To make life even harder for you is the big motherships that sometimes make an appearance. They take a beating and can fill the screen with projectiles and laser beams, but the bounty of power-ups revealed when you split them open like a piñata makes them welcome targets. Another nuisance is the junk asteroids floating around as they will break apart into millions of little pieces that further clutter up the screen. Enemy projectiles can also sometimes become lost in the psychedelic mess which further decreases your chances of survival.

If all of this sounds too exhausting you can always try the “Chillout” mode that gives you unlimited lives but don’t expect to make it to the leaderboards. There’s even a two player mode if you want a friend to join in on the carnage. If simply beating your own scores or making it to the leaderboards isn’t enough there’s a few Steam achievements to aim for as well.

Beat Hazard is perfectly playable with a keyboard and mouse, but those that want the true “twin stick” shooter experience can play with a Xbox360 or compatible controller. Regardless of your preference everything controls very smoothly. The limited amount of enemy ship designs can lead to a feeling of repetitiveness and there’s only a handful of mothership types as well. Until you reach high enough ranks where you start with full “volume” power-ups songs start out very soft and requires pickups to boost. This can be a bit annoying if you want to listen to your tunes at full blast.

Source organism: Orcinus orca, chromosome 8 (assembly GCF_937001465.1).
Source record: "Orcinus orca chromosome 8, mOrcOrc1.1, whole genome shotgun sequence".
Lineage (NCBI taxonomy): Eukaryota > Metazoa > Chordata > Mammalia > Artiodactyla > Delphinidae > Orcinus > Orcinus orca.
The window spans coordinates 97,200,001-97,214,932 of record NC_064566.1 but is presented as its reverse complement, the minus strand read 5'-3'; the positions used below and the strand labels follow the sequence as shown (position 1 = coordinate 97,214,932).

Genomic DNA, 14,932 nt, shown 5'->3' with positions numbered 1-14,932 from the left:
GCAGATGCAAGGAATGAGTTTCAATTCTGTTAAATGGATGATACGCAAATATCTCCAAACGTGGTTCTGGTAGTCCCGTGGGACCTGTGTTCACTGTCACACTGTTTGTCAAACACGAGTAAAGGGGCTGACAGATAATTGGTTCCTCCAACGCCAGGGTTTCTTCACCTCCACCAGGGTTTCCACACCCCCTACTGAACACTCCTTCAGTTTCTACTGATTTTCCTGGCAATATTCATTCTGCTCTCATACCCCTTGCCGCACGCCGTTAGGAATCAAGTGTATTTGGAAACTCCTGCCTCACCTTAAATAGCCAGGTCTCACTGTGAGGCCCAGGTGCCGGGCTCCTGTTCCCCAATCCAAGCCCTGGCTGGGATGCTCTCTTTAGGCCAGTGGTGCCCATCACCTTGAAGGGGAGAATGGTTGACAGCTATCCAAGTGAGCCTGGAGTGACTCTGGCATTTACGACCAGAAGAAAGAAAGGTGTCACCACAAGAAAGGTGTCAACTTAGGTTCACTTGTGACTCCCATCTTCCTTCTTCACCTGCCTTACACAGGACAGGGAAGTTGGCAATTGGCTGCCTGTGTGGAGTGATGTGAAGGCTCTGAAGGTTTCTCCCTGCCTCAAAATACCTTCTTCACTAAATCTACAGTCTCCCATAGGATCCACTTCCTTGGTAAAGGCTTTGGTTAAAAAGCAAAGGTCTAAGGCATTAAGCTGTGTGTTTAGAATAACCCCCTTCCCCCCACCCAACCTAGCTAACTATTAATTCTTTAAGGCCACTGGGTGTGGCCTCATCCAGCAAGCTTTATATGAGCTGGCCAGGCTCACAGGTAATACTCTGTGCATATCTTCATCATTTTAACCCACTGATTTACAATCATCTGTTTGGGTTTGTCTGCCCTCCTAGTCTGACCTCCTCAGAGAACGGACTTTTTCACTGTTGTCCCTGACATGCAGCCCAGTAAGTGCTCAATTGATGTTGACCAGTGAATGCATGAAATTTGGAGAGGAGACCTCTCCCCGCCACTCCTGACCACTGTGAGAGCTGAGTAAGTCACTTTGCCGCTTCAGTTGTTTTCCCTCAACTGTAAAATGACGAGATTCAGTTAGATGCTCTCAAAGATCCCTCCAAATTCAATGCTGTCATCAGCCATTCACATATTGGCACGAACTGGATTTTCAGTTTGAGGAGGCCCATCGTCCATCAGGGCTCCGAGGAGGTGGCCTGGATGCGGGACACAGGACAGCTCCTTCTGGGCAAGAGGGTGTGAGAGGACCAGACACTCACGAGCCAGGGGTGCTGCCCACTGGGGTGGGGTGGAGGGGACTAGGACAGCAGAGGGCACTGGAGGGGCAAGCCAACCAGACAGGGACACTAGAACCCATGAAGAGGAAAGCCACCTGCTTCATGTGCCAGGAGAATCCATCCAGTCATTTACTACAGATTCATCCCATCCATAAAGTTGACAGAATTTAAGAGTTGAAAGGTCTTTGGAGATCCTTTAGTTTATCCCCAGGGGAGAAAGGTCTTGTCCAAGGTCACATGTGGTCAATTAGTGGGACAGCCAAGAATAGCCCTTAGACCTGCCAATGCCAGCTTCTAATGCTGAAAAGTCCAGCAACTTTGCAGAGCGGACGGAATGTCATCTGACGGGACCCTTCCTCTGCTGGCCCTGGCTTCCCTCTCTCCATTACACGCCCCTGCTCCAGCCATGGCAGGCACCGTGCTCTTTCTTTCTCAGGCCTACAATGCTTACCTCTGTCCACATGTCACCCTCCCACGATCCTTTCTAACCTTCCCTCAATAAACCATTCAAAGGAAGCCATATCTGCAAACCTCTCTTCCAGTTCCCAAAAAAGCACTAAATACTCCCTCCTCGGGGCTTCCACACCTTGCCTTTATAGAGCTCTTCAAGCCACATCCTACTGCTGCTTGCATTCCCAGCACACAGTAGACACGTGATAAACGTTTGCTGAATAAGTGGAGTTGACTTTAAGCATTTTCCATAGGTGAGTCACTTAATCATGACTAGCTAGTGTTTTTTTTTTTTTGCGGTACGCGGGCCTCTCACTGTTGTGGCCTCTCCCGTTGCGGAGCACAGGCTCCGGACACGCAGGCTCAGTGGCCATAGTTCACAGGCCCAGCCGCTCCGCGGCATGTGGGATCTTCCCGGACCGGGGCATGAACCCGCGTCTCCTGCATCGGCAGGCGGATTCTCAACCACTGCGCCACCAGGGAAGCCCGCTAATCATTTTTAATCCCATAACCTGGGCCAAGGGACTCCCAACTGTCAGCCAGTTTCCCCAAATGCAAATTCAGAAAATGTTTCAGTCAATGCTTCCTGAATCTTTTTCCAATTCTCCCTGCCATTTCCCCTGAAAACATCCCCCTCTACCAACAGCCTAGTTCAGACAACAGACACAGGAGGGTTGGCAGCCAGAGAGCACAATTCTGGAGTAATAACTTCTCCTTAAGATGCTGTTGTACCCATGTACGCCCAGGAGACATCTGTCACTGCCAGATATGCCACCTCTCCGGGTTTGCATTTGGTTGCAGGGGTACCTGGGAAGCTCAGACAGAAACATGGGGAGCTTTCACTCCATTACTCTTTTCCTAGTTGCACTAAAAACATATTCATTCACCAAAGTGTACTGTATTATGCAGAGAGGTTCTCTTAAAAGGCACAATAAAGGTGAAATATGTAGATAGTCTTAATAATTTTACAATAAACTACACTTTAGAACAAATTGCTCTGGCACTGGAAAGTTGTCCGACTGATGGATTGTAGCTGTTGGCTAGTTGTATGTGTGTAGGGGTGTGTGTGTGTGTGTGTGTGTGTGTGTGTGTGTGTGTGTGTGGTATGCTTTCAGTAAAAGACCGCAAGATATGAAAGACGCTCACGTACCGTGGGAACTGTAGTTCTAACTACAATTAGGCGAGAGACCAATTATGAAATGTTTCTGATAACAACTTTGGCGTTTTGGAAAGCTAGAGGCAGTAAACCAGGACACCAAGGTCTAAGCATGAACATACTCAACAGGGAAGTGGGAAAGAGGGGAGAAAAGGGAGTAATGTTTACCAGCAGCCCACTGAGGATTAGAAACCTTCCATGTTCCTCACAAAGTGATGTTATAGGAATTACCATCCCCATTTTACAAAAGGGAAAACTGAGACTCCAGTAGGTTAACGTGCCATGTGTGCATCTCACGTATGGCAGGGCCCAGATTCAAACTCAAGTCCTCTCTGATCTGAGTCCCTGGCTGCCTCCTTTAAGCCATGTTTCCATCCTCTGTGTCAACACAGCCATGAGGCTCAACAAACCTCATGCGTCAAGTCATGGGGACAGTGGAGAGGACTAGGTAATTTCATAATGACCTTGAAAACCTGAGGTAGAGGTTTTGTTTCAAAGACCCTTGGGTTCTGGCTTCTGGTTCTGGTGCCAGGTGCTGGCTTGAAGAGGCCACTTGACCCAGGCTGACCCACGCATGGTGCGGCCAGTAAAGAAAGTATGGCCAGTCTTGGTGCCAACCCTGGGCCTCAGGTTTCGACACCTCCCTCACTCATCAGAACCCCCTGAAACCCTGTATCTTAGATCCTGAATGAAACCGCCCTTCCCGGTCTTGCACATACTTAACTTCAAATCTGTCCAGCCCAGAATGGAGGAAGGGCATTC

The music is obviously the highlight of the game and only limited to your collection. The way the songs are analyzed and interpreted looked like it works perfectly to me and the action onscreen always matched what was coming through the speakers. You’ll will come to dread the sudden lulls in loud songs, especially if you hear the warning klaxon signifying the eminent appearance of a mothership (or two!)

I know some people are probably going to take one look at this game and declare it unplayable but it will be their loss. Beat Hazard is a challenging and addictive shooter albeit one that’s a little punishing on the eyes. For the price it’s being sold at, you can’t go wrong either.

*Review originally published in 2010.

System Requirements

  • OS: Windows XP/Vista/Win 7
  • Processor: 2.0GHz processor
  • Memory: 512+MB of RAM
  • Hard Drive: 40+MB of free hard drive space
  • Graphics: 256MB of video memory
  • Sound: DirectX-compatible sound
  • DirectX®: 9 or later
  • OS: OS X Snow Leopard 10.6.3, or later.
  • Processor: Intel
  • Memory: 512 MB RAM
  • Hard Disk Space: 250mb HD space
  • OS: Ubuntu Linux 12.04 LTS or equivalent
  • Processor: x86 1.5 GHz
  • Memory: 512 MB RAM
  • Hard Disk Space: 250mb HD space